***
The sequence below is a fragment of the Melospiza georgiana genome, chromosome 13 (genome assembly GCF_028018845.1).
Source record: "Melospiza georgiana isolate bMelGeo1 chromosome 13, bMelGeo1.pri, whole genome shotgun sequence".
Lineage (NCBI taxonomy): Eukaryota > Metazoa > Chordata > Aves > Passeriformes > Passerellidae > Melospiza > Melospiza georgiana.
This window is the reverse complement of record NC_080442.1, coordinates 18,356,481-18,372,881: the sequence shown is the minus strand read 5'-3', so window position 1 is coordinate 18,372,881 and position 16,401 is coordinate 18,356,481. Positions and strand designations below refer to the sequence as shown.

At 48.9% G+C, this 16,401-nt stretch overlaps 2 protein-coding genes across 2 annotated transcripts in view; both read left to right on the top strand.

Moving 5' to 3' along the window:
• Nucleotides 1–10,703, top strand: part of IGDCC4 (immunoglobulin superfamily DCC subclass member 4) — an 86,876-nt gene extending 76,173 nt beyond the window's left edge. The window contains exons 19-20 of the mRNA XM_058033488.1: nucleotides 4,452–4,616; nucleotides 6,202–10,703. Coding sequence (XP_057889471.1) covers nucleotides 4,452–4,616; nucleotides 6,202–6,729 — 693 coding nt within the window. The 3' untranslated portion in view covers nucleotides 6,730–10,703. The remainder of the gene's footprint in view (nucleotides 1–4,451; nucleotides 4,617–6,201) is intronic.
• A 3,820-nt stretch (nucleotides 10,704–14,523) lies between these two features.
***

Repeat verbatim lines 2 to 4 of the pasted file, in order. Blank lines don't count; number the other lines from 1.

Source record: "Melospiza georgiana isolate bMelGeo1 chromosome 13, bMelGeo1.pri, whole genome shotgun sequence".
Lineage (NCBI taxonomy): Eukaryota > Metazoa > Chordata > Aves > Passeriformes > Passerellidae > Melospiza > Melospiza georgiana.
This window is the reverse complement of record NC_080442.1, coordinates 18,356,481-18,372,881: the sequence shown is the minus strand read 5'-3', so window position 1 is coordinate 18,372,881 and position 16,401 is coordinate 18,356,481. Positions and strand designations below refer to the sequence as shown.